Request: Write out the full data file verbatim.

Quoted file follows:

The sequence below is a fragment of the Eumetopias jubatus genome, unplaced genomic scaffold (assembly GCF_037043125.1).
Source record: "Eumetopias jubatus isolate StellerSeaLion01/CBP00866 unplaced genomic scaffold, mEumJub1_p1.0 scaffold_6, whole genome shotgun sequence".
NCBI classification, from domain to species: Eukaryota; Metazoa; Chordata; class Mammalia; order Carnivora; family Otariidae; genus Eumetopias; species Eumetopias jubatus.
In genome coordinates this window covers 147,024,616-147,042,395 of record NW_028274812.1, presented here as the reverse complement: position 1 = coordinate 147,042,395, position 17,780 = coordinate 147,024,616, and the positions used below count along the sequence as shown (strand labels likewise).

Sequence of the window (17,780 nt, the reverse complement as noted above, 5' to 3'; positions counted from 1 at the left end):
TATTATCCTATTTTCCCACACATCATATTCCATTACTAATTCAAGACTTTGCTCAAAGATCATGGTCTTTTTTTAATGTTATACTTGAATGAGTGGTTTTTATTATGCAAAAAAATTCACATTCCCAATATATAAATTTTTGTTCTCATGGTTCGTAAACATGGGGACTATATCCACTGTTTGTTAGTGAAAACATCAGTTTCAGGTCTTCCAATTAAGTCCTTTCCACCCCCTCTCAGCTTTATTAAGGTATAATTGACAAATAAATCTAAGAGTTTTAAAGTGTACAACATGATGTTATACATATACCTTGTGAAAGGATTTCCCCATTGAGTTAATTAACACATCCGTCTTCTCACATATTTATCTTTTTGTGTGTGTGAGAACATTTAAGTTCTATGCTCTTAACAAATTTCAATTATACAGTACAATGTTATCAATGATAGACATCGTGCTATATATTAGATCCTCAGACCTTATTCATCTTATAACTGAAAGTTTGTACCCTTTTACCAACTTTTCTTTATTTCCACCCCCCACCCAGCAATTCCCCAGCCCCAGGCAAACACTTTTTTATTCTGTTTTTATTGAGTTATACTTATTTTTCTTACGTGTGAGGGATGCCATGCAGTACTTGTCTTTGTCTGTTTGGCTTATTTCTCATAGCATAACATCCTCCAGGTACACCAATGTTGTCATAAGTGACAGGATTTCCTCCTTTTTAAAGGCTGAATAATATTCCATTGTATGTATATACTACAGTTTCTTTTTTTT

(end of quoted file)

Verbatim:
The sequence below is a fragment of the Eumetopias jubatus genome, unplaced genomic scaffold (assembly GCF_037043125.1).
Source record: "Eumetopias jubatus isolate StellerSeaLion01/CBP00866 unplaced genomic scaffold, mEumJub1_p1.0 scaffold_6, whole genome shotgun sequence".
NCBI classification, from domain to species: Eukaryota; Metazoa; Chordata; class Mammalia; order Carnivora; family Otariidae; genus Eumetopias; species Eumetopias jubatus.
In genome coordinates this window covers 147,024,616-147,042,395 of record NW_028274812.1, presented here as the reverse complement: position 1 = coordinate 147,042,395, position 17,780 = coordinate 147,024,616, and the positions used below count along the sequence as shown (strand labels likewise).

Sequence of the window (17,780 nt, the reverse complement as noted above, 5' to 3'; positions counted from 1 at the left end):
TATTATCCTATTTTCCCACACATCATATTCCATTACTAATTCAAGACTTTGCTCAAAGATCATGGTCTTTTTTTAATGTTATACTTGAATGAGTGGTTTTTATTATGCAAAAAAATTCACATTCCCAATATATAAATTTTTGTTCTCATGGTTCGTAAACATGGGGACTATATCCACTGTTTGTTAGTGAAAACATCAGTTTCAGGTCTTCCAATTAAGTCCTTTCCACCCCCTCTCAGCTTTATTAAGGTATAATTGACAAATAAATCTAAGAGTTTTAAAGTGTACAACATGATGTTATACATATACCTTGTGAAAGGATTTCCCCATTGAGTTAATTAACACATCCGTCTTCTCACATATTTATCTTTTTGTGTGTGTGAGAACATTTAAGTTCTATGCTCTTAACAAATTTCAATTATACAGTACAATGTTATCAATGATAGACATCGTGCTATATATTAGATCCTCAGACCTTATTCATCTTATAACTGAAAGTTTGTACCCTTTTACCAACTTTTCTTTATTTCCACCCCCCACCCAGCAATTCCCCAGCCCCAGGCAAACACTTTTTTATTCTGTTTTTATTGAGTTATACTTATTTTTCTTACGTGTGAGGGATGCCATGCAGTACTTGTCTTTGTCTGTTTGGCTTATTTCTCATAGCATAACATCCTCCAGGTACACCAATGTTGTCATAAGTGACAGGATTTCCTCCTTTTTAAAGGCTGAATAATATTCCATTGTATGTATATACTACAGTTTCTTTTTTTT